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Lifestyles of Early Acadian Women

Updated on September 24, 2017
Virginia Allain profile image

History fascinates Virginia and she loves to travel to historic places. Many of these are places her ancestors lived in earlier times.

A docent reenacts the activities of an Acadian woman of the 1700s in New Brunswick, Canada.
A docent reenacts the activities of an Acadian woman of the 1700s in New Brunswick, Canada. | Source

What Was Life Like for Acadian Women in the 1700s and 1800s in Canada?

When you visit the provinces of Nova Scotia and New Brunswick in Canada, there are museums, historic sites, and even a full historic village showing the lives of the early Acadians. It particularly interested me to see how the women lives were during these times.

In the 1600s and 1700s, immigrants from France settled in Nova Scotia. Settling a new land was hard but by the mid-1700s they had churches, schools, and prosperous communities. During the time of the French and Indian War (1750s), the British deported the Acadians but some escaped to start their lives over in New Brunswick.

There's a Historic Acadian Village (Village Historique Acadien) in New Brunswick that shows the life and culture of these French-speaking people. It's a great place to visit to learn how they lived at different periods of time.

Women's Clothing of the Early Acadians

Source

When you visit the Acadian Historic Village in New Brunswick, people dressed in traditional clothing suitable for the period greet you in the homes and about the village.

Here you'll see examples of the attire that women wore in the 1700s and 1800s in the Acadian communities.

The women of the household would weave the cloth and sew the clothing for the whole family. You'll note in the photo above that she is knitting. She's wearing a very simple cap.
The women of the household would weave the cloth and sew the clothing for the whole family. You'll note in the photo above that she is knitting. She's wearing a very simple cap. | Source

Wool and Flax Could be Spun into Fiber for Weaving

Stripes seem to be popular for the gathered, long skirts. This woman wear a patterned cap that ties under her chin, instead of the plain white head covering. Her apron is a rough weave, so possibly flax or linen. She is spinning fiber.
Stripes seem to be popular for the gathered, long skirts. This woman wear a patterned cap that ties under her chin, instead of the plain white head covering. Her apron is a rough weave, so possibly flax or linen. She is spinning fiber. | Source
The same docent explains to visitors how they make the fabric. In the basket behind her, you see the flax waiting to be made into fiber for weaving.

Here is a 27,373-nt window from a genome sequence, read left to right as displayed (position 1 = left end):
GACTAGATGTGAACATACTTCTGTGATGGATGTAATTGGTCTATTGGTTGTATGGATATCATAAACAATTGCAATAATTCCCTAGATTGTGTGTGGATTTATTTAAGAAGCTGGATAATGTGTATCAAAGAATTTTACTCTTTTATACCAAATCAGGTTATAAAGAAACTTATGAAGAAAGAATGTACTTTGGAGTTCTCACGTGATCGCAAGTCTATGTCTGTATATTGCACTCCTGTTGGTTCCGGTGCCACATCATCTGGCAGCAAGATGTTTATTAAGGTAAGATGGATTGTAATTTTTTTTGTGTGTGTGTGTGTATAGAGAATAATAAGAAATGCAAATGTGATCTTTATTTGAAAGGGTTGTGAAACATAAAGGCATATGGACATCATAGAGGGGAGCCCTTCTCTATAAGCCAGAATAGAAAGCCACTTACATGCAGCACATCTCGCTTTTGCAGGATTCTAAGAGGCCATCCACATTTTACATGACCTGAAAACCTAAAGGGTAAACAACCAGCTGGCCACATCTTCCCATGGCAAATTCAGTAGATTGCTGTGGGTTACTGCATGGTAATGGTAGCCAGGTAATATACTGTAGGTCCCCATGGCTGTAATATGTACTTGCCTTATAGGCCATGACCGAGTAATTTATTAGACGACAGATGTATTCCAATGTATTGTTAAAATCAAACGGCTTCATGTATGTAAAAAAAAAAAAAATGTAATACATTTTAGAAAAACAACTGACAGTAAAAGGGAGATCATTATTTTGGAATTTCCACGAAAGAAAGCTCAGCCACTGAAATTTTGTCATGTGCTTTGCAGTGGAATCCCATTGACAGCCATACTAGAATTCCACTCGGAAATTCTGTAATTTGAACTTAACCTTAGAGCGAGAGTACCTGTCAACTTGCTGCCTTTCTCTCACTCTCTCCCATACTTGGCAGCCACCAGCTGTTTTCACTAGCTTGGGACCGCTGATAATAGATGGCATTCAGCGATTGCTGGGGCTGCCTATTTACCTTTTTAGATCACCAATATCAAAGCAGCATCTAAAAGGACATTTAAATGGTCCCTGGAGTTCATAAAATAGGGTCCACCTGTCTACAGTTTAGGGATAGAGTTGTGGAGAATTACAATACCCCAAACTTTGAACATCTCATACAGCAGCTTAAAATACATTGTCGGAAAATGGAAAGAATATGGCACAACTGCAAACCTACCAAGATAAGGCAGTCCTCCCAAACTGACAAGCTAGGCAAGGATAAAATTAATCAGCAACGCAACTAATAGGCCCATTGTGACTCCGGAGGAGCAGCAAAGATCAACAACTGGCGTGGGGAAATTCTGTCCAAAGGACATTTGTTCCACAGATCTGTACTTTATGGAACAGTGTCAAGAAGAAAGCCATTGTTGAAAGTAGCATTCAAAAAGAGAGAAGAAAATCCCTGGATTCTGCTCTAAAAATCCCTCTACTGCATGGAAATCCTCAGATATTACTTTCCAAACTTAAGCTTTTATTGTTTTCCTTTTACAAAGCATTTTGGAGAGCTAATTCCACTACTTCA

The same docent explains to visitors how they make the fabric. In the basket behind her, you see the flax waiting to be made into fiber for weaving. | Source

Video Explaining the Acadian Spinning Wheel

Here you see the spinning wheel in use at the Acadian museum in Louisiana where the Acadians are known as Cajuns.

The woman explains the techniques for making cloth, then weaving it into fabric. It takes many hours to create clothing in that era.

Click thumbnail to view full-size
This loom with the spindle on top shows the work that goes into making patterned fabric.
This loom with the spindle on top shows the work that goes into making patterned fabric.
This loom with the spindle on top shows the work that goes into making patterned fabric. | Source
At the general store, Acadians could buy thread of different colors and patterned cotton fabric. Many Acadians lived in isolated communities with limited access to goods like these.
At the general store, Acadians could buy thread of different colors and patterned cotton fabric. Many Acadians lived in isolated communities with limited access to goods like these. | Source
Here's a woman is making lace. You can see examples of it on the cuffs of her dress. This dress appears more formal than that worn by women in the more humble homes. The dress fabric is probably store-bought.
Here's a woman is making lace. You can see examples of it on the cuffs of her dress. This dress appears more formal than that worn by women in the more humble homes. The dress fabric is probably store-bought. | Source

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Stoves and Ovens of the Early Acadians

Outdoor Bread Oven at the Acadian Village

Source

Stoves and Ovens of the Early Acadians

This outdoor oven served for baking the bread needed for large families. By being separate from the house, it minimized the risk of fires and wouldn't heat up the house in summer. I don't know if these were used by a whole community or if each family had their own oven.

You can see a step-by-step reconstruction of an Acadian bread oven on the P.E.I. Heritage Buildings site.

This kitchen below is in the Acadian Historic Village in New Brunswick, Canada, and it featured a basic cast-iron stove with a stone base and a metal stovepipe. Note the supply of wood ready for use in the stove.

The table is set for the family dinner. I'm wondering if the cabinet next to the woodpile is an old icebox or just a cupboard.

The photo shows a cast iron stove from the Acadian Historic Village in New Brunswick. You can read more about old stoves on the P.E.I. Heritage site.

Source

The next photo shows a more advanced stove. I found a site that gives Acadian words for tools and it mentions a "double-decker stove [Poêle à deux ponts]: Cast iron stove with a closed cooking surface which could also be used as an oven." That sounds very much like the photo I took below.

You can see this stove at the Acadian Village in New Brunswick.
You can see this stove at the Acadian Village in New Brunswick. | Source

© 2017 Virginia Allain

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